It was probably coincidence, mostly. But a lot of that "continuity of style" had to do with Joe Sinnott's inking (which was always outstanding) for the 70's stuff. I was mostly drawing pencilled pages, but I desperately wanted then to learn how to ink my own work (I mean, of course I already knew how, and I could work in ink--but, I mean, inking my own pencilling more confidently and consistently). Joe Sinnott's "secret" (if he has a secret!) is that he is a terrific artist! He's known for his inking, but the guy's drawing ability is amazing. Anyway, I remember from those days when inked pages of mine would come into the editorial office, I would photocopy them and I was always amazed at what magic Joe had worked on them! He didn't just trace over my lines in ink--he literally improved everything!

All three are personal favourites of mine – I gather that George Perez actually began his career as your assistant?

Yes, he did. Probably every artist at Marvel was influenced by Jack Kirby, though. George was no exception. You can see it in his earliest work. However, I would like to point out that none of my work was "drawn by assistants." I worked for Gil Kane as his assistant (so did Howard Chaykin), and we never got to actually draw anything for him. Assistant means just that--you're there to assist.

Your work on the book, especially on your first run, was characterized for me by really vibrant, dynamic and muscular characters. Probably the most remarked upon aspect is also that while in your own individual style, it also was reminiscent of Kirby. Was this a conscious homage while you were working on the title?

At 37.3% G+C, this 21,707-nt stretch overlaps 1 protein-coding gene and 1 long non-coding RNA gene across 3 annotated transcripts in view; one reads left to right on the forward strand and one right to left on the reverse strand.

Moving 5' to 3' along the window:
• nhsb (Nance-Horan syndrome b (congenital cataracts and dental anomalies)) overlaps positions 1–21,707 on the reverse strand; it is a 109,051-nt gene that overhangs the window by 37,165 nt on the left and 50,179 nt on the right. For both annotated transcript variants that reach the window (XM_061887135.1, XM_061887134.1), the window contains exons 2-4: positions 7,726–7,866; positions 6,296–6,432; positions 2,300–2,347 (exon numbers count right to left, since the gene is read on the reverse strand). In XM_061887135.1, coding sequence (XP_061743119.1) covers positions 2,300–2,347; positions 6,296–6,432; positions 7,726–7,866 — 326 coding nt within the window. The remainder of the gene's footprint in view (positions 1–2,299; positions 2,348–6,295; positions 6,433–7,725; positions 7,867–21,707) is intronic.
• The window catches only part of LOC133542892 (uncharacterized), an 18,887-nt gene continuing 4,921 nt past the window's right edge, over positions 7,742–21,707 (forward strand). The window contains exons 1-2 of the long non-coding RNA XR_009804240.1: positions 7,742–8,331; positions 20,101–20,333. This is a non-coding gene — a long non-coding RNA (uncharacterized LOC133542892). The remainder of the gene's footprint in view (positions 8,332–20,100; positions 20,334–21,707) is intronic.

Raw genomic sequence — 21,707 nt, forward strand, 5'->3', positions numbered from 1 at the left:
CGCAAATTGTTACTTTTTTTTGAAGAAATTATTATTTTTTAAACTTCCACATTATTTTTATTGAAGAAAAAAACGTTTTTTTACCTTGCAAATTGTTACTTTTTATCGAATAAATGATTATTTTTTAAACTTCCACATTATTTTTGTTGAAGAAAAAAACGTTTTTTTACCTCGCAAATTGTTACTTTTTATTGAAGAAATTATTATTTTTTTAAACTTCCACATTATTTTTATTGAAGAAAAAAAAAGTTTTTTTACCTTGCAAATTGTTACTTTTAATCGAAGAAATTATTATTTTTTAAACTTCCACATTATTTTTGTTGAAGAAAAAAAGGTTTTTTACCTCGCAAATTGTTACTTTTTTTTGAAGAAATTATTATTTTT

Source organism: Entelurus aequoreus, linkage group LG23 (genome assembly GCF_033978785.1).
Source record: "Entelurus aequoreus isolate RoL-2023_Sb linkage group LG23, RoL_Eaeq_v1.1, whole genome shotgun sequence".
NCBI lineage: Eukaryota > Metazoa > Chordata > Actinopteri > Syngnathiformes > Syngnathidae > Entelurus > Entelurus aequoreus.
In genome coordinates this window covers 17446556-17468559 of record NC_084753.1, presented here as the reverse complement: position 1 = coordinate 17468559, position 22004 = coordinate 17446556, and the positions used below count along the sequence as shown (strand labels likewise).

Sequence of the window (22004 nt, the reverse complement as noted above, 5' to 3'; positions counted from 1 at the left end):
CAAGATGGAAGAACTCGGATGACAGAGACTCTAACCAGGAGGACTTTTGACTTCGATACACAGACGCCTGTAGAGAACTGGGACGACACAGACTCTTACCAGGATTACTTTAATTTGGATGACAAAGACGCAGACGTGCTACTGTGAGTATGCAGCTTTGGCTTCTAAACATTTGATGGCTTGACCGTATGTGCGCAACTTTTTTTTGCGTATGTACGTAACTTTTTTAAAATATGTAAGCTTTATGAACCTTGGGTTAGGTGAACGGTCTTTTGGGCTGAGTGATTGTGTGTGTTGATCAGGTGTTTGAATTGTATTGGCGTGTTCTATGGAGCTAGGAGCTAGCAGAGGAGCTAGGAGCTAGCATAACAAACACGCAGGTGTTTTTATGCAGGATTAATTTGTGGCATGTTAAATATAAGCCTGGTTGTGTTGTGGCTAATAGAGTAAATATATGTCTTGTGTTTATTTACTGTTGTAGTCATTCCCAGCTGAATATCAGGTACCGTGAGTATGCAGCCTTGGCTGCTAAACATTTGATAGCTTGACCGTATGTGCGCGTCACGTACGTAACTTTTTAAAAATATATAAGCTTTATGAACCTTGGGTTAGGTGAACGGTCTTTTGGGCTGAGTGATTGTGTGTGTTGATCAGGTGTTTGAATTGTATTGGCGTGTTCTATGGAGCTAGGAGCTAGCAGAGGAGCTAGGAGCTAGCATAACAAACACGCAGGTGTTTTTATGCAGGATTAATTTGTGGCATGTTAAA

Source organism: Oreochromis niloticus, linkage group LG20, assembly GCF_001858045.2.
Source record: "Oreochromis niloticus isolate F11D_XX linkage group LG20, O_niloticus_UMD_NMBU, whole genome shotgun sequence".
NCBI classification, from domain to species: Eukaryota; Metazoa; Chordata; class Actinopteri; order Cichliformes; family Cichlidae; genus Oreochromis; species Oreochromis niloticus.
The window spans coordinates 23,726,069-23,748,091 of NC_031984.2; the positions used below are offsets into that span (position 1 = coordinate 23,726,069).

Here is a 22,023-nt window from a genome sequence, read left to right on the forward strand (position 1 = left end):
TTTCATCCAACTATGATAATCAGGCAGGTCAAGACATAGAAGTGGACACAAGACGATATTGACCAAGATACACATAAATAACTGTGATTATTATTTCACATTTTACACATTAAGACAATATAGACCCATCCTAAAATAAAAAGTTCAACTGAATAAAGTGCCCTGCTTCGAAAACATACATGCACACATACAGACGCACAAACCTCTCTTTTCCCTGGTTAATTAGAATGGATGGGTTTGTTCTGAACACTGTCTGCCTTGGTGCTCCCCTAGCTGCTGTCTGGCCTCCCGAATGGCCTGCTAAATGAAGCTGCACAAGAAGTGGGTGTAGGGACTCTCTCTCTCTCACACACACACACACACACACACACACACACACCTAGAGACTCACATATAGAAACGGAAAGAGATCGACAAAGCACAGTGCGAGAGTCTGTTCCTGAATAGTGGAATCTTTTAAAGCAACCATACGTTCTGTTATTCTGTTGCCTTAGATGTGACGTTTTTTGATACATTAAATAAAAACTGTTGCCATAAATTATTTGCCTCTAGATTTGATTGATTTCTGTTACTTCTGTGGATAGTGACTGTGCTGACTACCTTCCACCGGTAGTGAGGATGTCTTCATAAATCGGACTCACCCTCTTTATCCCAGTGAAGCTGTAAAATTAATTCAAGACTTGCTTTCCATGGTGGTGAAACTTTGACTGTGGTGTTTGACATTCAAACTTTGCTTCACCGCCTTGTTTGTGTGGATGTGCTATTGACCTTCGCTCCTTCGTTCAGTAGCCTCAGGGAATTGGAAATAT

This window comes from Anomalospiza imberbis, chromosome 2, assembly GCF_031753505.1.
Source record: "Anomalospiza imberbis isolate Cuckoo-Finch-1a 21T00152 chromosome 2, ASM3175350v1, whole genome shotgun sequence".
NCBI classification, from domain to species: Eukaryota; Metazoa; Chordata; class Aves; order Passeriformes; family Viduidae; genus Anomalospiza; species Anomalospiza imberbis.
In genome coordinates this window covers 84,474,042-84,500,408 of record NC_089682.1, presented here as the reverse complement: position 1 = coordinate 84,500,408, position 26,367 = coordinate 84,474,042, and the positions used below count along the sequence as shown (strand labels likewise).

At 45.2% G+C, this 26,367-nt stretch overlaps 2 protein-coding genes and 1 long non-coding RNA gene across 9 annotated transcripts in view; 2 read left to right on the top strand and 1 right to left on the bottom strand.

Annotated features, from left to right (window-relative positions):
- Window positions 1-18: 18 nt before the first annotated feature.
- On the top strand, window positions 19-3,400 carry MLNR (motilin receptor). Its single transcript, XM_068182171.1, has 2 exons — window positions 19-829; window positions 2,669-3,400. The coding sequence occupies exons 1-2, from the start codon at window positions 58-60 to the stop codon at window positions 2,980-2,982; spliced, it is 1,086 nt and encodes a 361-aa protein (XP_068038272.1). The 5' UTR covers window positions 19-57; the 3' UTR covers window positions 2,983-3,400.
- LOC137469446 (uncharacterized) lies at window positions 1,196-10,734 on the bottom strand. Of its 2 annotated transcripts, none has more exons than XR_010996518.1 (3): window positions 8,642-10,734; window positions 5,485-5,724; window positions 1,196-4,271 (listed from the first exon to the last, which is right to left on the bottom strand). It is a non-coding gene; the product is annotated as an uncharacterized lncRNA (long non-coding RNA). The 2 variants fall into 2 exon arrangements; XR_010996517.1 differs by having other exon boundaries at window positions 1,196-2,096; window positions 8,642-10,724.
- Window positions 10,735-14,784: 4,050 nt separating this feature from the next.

That was partly due to the level of my drawing ability at the time, and my preferences for dynamic storytelling and action in Super-Hero comics (which always favored Jack Kirby and John Buscema). I couldn't draw (yet) at John Buscema's level, but I thought--hey, I can sure give it a good shot to try to capture those Jack Kirby dynamics!

Apart from a couple of odd issues, the majority of the 70s work was done with two writers – Gerry Conway and Roy Thomas. How did you find working with the different styles of both?

I didn't notice a big difference. Both writers were a pleasure to work with.

In many ways with the threat of Reed and Sue’s divorce hanging over most of the 70s issues you worked on, it’s the title’s first real step away from the core child audience. There was also the politically conscious Power Man appearing in the issues, and even Stan was writing stories about drug addiction for Spider-Man around this time. Was it especially notable at the time that comics seemed to be getting more sophisticated throughout the 70s?

The comics were still pretty naive back then, I think, anyway. Writers and artists were growing up, along with the readership, so naturally the content of the comics was going to reflect that. Nobody was issuing any editorial directives that called for more adult material, and there was no clamour for "social consciousness" or stories that were "relevant" or realistic (as in imitating real life, or taking on current affairs, or anything like that).

Perhaps the most controversial element of your first run was a trio of issues featuring “Mahkizmo”, in a satire of gender politics. Perhaps the most notable element of which was The Thing describing Thundra as a “nutty refugee from a women’s lib meetin’”. Although humorous to look back on, is this, in hindsight, a story you’d perhaps have had second thoughts about taking part in today?